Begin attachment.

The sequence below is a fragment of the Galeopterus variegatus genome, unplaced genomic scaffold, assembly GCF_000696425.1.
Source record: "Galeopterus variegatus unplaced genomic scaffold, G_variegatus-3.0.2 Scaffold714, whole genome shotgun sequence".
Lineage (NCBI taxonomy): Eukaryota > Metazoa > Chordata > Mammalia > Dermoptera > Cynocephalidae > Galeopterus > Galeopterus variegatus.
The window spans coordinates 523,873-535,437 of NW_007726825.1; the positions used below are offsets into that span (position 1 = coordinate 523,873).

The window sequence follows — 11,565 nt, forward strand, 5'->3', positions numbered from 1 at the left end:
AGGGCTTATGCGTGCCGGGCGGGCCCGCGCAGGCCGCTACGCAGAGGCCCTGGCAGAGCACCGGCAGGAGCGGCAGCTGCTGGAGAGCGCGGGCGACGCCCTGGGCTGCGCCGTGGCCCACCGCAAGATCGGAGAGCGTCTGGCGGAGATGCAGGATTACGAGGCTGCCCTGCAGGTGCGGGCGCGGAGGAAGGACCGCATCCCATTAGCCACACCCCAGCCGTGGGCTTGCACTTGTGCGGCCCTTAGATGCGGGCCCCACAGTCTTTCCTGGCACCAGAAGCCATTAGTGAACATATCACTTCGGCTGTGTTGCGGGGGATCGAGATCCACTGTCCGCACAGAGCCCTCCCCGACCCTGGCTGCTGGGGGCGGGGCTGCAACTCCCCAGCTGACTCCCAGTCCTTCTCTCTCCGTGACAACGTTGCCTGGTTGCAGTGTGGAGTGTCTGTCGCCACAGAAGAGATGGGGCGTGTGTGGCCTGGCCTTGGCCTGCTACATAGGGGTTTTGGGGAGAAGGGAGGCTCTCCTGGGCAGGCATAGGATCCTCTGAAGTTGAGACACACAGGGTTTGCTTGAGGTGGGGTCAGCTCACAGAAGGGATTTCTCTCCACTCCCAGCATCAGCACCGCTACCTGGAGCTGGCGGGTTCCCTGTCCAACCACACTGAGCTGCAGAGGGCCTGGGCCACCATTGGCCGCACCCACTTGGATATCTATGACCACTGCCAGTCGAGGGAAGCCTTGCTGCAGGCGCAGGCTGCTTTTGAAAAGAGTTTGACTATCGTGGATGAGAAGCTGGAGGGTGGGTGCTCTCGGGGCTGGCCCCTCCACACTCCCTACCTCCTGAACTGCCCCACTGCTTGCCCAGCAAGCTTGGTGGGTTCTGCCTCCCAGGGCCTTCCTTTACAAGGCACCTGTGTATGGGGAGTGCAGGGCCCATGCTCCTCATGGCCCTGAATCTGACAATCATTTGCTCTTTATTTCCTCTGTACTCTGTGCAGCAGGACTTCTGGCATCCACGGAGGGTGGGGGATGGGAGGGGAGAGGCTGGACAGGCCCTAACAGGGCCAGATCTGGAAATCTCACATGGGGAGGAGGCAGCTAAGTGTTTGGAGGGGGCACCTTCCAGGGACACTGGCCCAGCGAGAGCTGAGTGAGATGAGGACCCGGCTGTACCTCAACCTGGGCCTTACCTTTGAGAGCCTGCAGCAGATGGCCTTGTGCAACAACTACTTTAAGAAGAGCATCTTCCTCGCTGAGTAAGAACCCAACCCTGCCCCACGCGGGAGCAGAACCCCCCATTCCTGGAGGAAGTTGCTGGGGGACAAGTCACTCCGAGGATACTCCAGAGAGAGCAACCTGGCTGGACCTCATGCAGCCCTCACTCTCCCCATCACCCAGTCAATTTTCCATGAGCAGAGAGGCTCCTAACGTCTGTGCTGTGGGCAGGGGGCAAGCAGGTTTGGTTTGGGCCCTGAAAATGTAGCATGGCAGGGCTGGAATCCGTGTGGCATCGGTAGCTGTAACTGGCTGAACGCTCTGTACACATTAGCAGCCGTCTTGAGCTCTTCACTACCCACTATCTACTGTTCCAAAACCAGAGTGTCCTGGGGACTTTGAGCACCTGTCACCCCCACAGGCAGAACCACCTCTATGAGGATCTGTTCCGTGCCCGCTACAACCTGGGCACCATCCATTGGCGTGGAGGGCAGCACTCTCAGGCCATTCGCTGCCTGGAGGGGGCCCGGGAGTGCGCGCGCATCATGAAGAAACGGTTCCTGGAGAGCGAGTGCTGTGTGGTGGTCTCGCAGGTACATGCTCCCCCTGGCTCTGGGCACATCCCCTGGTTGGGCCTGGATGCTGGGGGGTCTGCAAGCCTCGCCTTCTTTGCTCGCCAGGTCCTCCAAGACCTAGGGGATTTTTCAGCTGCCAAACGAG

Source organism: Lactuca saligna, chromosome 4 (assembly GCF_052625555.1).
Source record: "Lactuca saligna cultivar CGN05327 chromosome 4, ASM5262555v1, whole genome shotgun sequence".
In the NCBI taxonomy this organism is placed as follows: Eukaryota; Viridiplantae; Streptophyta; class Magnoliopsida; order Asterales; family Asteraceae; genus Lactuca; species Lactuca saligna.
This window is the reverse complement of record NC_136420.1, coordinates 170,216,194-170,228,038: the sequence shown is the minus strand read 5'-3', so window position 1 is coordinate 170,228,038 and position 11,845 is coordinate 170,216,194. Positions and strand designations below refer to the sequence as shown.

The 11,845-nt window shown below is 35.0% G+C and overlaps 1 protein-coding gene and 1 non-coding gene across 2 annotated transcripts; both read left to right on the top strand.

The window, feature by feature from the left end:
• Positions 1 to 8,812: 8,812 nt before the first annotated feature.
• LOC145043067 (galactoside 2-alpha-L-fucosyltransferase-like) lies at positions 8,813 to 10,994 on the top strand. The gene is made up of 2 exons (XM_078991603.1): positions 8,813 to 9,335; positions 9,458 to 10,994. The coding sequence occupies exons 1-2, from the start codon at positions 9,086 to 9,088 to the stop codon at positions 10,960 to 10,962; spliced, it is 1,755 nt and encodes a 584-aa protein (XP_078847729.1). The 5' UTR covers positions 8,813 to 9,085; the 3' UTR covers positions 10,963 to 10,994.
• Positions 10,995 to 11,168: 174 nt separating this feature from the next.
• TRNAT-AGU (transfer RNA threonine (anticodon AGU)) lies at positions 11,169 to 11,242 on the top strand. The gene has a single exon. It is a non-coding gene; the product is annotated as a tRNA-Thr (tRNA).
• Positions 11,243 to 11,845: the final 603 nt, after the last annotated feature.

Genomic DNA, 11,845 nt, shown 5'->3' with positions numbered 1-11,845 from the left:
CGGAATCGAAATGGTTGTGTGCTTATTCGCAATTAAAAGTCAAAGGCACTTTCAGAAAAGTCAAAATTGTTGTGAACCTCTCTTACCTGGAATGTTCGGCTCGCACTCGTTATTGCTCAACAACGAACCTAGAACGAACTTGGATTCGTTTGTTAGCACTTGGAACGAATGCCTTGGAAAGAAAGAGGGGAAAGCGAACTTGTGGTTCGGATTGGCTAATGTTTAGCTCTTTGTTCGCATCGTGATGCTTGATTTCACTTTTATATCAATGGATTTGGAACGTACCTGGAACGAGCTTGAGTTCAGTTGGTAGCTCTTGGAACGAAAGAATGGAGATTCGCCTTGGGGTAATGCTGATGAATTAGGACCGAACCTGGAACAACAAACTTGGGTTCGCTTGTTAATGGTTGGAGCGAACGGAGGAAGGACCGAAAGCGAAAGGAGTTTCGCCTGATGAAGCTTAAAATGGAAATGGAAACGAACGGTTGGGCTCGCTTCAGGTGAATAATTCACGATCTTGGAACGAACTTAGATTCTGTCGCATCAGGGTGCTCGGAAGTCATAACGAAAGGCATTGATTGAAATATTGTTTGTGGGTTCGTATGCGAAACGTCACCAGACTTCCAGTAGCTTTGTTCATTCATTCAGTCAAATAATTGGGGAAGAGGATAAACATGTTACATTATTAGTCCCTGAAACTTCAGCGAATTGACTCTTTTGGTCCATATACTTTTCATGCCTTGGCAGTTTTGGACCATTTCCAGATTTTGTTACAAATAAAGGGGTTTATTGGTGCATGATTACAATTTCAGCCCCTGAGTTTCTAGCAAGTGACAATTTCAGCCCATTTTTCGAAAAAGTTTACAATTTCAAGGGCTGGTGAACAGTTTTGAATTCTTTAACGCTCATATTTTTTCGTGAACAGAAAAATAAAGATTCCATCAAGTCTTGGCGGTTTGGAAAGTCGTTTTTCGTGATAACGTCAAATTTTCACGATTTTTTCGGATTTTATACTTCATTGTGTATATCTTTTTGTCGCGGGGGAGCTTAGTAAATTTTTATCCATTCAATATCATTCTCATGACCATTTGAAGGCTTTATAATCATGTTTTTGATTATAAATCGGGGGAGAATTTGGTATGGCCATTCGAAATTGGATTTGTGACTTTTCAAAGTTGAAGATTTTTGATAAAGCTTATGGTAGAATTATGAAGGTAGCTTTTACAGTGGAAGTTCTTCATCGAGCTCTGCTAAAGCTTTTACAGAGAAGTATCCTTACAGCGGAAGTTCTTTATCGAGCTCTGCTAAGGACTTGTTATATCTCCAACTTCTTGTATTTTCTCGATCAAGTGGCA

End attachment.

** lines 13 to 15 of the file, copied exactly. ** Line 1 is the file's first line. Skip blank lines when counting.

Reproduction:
• Positions 1 to 8,812: 8,812 nt before the first annotated feature.
• LOC145043067 (galactoside 2-alpha-L-fucosyltransferase-like) lies at positions 8,813 to 10,994 on the top strand. The gene is made up of 2 exons (XM_078991603.1): positions 8,813 to 9,335; positions 9,458 to 10,994. The coding sequence occupies exons 1-2, from the start codon at positions 9,086 to 9,088 to the stop codon at positions 10,960 to 10,962; spliced, it is 1,755 nt and encodes a 584-aa protein (XP_078847729.1). The 5' UTR covers positions 8,813 to 9,085; the 3' UTR covers positions 10,963 to 10,994.
• Positions 10,995 to 11,168: 174 nt separating this feature from the next.